Lauren Dempsey, MS in Biomedicine and Law, RN, FISM News
The U.S. Food and Drug Administration (FDA) recently updated its guidance on the Plan B One-Step pill. The agency eliminated wording related to implantation or fertilization so that the drug, classified as an emergency contraceptive, would not be confused with an abortion pill.
In its new guidance, the FDA explains that “Plan B One-Step prevents pregnancy by acting on ovulation” and that current “evidence does not support that the drug affects implantation or maintenance of a pregnancy after implantation, therefore it does not terminate a pregnancy.”
The FDA came to this conclusion based on the idea that Plan B One-Step works by inhibiting or delaying ovulation and the mid-cycle hormonal changes, which would support the assumption that there is no direct effect on fertilization or implantation.
Current research indicates that the medication prevents or delays the release of an egg from the ovary. If there is no egg available, there is nothing for the sperm to fertilize. According to the statement made by the FDA, “this supports the conclusion that there is no direct effect on postovulatory processes, such as fertilization or implantation,” and will not terminate a pregnancy, which is why these references were removed from the consumer information leaflet.
Once an egg is released from the ovary it survives for about 24 hours and once fertilization occurs it takes about 6 to 10 days for the embryo to implant into the uterine wall. Plan B One-Step is meant to be used during the preovulatory phase.
According to the Plan B One-Step website, the medication should be taken within 72 hours of unprotected sex or birth control failure. There is no guidance on what phase of the menstrual cycle the drug should be taken during, if a woman has already ovulated, the drug has already failed. However, research has shown that the majority of women don’t know when they are fertile, with only 13% of women being able to accurately determine this.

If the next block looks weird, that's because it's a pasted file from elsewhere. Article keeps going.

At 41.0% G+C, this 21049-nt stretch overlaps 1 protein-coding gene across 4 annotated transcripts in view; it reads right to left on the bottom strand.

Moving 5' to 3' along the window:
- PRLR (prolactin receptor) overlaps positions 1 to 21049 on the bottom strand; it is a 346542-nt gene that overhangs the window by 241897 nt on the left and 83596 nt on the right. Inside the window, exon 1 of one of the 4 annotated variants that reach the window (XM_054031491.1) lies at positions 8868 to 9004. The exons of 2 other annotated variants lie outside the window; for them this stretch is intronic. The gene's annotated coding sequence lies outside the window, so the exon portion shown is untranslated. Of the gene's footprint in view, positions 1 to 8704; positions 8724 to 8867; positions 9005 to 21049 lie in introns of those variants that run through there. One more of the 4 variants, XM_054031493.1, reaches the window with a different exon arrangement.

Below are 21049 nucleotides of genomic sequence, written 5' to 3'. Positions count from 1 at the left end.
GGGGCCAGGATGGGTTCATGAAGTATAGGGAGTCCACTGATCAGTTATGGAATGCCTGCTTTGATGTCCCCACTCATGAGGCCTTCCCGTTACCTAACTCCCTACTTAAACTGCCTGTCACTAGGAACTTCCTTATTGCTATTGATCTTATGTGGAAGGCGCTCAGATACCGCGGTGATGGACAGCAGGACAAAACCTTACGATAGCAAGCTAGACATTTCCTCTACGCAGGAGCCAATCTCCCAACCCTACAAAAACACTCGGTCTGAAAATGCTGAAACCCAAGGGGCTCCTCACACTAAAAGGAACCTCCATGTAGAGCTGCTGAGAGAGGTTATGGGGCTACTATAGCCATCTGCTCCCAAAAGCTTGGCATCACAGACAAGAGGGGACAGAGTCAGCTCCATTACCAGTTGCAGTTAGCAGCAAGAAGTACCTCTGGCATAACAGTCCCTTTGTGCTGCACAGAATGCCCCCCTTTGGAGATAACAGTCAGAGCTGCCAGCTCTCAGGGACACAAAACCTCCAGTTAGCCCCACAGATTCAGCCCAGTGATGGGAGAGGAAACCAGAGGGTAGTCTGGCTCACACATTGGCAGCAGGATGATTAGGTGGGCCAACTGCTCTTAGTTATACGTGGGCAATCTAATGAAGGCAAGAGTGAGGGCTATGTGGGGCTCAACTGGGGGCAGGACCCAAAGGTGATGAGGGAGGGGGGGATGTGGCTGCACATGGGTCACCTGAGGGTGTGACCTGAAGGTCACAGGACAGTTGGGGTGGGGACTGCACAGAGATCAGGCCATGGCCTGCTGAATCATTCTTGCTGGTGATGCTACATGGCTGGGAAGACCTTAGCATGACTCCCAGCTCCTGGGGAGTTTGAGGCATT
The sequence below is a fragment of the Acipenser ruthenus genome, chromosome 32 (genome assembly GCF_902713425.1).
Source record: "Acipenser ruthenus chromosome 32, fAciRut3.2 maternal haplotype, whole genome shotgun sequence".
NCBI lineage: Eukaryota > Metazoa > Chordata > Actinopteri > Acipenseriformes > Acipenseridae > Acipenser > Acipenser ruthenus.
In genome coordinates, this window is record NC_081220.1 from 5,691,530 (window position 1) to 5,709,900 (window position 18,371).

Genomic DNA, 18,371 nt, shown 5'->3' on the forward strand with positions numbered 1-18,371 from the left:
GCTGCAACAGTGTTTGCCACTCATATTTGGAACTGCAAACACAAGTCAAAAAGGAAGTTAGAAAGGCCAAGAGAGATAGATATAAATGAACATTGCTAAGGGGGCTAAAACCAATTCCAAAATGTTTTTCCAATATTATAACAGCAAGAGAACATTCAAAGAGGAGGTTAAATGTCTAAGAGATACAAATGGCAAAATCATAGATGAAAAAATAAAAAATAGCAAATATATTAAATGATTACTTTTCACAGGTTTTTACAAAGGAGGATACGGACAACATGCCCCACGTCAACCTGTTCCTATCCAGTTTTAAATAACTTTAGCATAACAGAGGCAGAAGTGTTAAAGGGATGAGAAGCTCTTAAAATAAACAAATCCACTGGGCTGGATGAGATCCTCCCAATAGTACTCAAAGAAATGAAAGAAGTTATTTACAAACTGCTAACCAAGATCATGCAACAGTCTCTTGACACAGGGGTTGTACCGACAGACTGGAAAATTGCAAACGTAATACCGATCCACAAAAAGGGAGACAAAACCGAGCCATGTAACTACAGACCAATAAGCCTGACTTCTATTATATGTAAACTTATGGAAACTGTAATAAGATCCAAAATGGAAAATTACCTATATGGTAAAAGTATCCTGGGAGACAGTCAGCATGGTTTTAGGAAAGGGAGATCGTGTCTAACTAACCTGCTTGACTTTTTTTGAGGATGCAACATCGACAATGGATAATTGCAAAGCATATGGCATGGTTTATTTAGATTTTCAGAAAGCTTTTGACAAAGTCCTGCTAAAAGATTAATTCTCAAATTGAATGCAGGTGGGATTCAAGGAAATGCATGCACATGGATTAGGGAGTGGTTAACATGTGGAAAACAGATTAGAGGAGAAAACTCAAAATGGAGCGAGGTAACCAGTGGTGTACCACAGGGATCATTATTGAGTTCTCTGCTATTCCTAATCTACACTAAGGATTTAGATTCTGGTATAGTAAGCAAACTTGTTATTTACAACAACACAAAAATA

Plan B One-step has a failure rate of almost 13%, but when used as directed, it reduces the chances of pregnancy by 89% during the woman’s fertile window, and about 7 out of every 8 women who took the medication did not get pregnant after taking the drug. Common side effects include ovarian cysts, increased risk of infection, irregular menstrual cycles, fatigue, vomiting, cramps, pelvic pain, nausea, dizziness, and heavy bleeding.
This decision comes after the FDA decided last year to permanently allow women to access the medications mifepristone and misoprostol that are used for chemical abortions through the mail. These medications, which are taken over two or three days during the first 70 days or 10 weeks of pregnancy, block the production of progesterone, which induces abortion causing fetal death as well as allergic reactions, bleeding, blood pressure issues, fever, vomiting, and in some cases maternal death.
Previous guidance and wording used by the FDA and the manufacturer have caused a lot of debate over the use of emergency contraception and if it should be considered an abortion pill. The FDA has updated its guidance in an effort to increase clarity and transparency about how the drug works.